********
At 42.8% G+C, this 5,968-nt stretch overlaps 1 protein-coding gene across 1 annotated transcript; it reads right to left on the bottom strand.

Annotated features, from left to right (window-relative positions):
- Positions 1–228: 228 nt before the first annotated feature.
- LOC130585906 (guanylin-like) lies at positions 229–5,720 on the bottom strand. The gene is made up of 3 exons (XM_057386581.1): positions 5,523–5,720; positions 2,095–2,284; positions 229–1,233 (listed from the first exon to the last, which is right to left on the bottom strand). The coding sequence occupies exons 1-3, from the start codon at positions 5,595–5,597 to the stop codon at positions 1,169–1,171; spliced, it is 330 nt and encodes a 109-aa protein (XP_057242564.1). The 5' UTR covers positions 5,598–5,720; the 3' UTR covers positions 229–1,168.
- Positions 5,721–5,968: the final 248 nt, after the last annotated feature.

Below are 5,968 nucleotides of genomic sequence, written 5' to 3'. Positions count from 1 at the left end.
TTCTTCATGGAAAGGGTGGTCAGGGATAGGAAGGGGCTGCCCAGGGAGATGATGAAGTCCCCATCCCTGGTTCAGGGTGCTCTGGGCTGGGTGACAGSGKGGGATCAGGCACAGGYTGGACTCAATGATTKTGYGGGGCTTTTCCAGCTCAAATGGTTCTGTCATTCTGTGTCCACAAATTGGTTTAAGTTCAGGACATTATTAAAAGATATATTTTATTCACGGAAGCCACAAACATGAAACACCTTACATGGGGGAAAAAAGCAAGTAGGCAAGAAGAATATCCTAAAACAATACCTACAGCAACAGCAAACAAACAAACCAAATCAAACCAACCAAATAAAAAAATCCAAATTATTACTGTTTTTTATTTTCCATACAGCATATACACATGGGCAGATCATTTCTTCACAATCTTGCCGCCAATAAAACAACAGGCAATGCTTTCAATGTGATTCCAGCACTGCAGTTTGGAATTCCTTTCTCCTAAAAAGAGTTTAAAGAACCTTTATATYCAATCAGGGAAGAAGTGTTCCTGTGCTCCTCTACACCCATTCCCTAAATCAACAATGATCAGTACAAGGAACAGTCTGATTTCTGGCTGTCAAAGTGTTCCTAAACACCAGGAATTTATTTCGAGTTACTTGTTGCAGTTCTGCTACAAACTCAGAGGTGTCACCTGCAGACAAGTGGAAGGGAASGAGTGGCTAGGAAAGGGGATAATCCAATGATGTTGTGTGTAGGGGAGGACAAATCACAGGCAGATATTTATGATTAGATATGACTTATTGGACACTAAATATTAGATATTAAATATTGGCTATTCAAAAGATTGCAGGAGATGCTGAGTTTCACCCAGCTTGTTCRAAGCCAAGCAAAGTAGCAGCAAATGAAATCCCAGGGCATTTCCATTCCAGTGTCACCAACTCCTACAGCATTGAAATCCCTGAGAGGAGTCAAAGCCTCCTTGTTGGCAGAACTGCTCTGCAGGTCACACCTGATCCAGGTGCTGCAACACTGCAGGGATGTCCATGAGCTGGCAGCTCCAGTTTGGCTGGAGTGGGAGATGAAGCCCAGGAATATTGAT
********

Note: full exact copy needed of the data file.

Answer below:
At 42.8% G+C, this 5,968-nt stretch overlaps 1 protein-coding gene across 1 annotated transcript; it reads right to left on the bottom strand.

Annotated features, from left to right (window-relative positions):
- Positions 1–228: 228 nt before the first annotated feature.
- LOC130585906 (guanylin-like) lies at positions 229–5,720 on the bottom strand. The gene is made up of 3 exons (XM_057386581.1): positions 5,523–5,720; positions 2,095–2,284; positions 229–1,233 (listed from the first exon to the last, which is right to left on the bottom strand). The coding sequence occupies exons 1-3, from the start codon at positions 5,595–5,597 to the stop codon at positions 1,169–1,171; spliced, it is 330 nt and encodes a 109-aa protein (XP_057242564.1). The 5' UTR covers positions 5,598–5,720; the 3' UTR covers positions 229–1,168.
- Positions 5,721–5,968: the final 248 nt, after the last annotated feature.

Below are 5,968 nucleotides of genomic sequence, written 5' to 3'. Positions count from 1 at the left end.
TTCTTCATGGAAAGGGTGGTCAGGGATAGGAAGGGGCTGCCCAGGGAGATGATGAAGTCCCCATCCCTGGTTCAGGGTGCTCTGGGCTGGGTGACAGSGKGGGATCAGGCACAGGYTGGACTCAATGATTKTGYGGGGCTTTTCCAGCTCAAATGGTTCTGTCATTCTGTGTCCACAAATTGGTTTAAGTTCAGGACATTATTAAAAGATATATTTTATTCACGGAAGCCACAAACATGAAACACCTTACATGGGGGAAAAAAGCAAGTAGGCAAGAAGAATATCCTAAAACAATACCTACAGCAACAGCAAACAAACAAACCAAATCAAACCAACCAAATAAAAAAATCCAAATTATTACTGTTTTTTATTTTCCATACAGCATATACACATGGGCAGATCATTTCTTCACAATCTTGCCGCCAATAAAACAACAGGCAATGCTTTCAATGTGATTCCAGCACTGCAGTTTGGAATTCCTTTCTCCTAAAAAGAGTTTAAAGAACCTTTATATYCAATCAGGGAAGAAGTGTTCCTGTGCTCCTCTACACCCATTCCCTAAATCAACAATGATCAGTACAAGGAACAGTCTGATTTCTGGCTGTCAAAGTGTTCCTAAACACCAGGAATTTATTTCGAGTTACTTGTTGCAGTTCTGCTACAAACTCAGAGGTGTCACCTGCAGACAAGTGGAAGGGAASGAGTGGCTAGGAAAGGGGATAATCCAATGATGTTGTGTGTAGGGGAGGACAAATCACAGGCAGATATTTATGATTAGATATGACTTATTGGACACTAAATATTAGATATTAAATATTGGCTATTCAAAAGATTGCAGGAGATGCTGAGTTTCACCCAGCTTGTTCRAAGCCAAGCAAAGTAGCAGCAAATGAAATCCCAGGGCATTTCCATTCCAGTGTCACCAACTCCTACAGCATTGAAATCCCTGAGAGGAGTCAAAGCCTCCTTGTTGGCAGAACTGCTCTGCAGGTCACACCTGATCCAGGTGCTGCAACACTGCAGGGATGTCCATGAGCTGGCAGCTCCAGTTTGGCTGGAGTGGGAGATGAAGCCCAGGAATATTGAT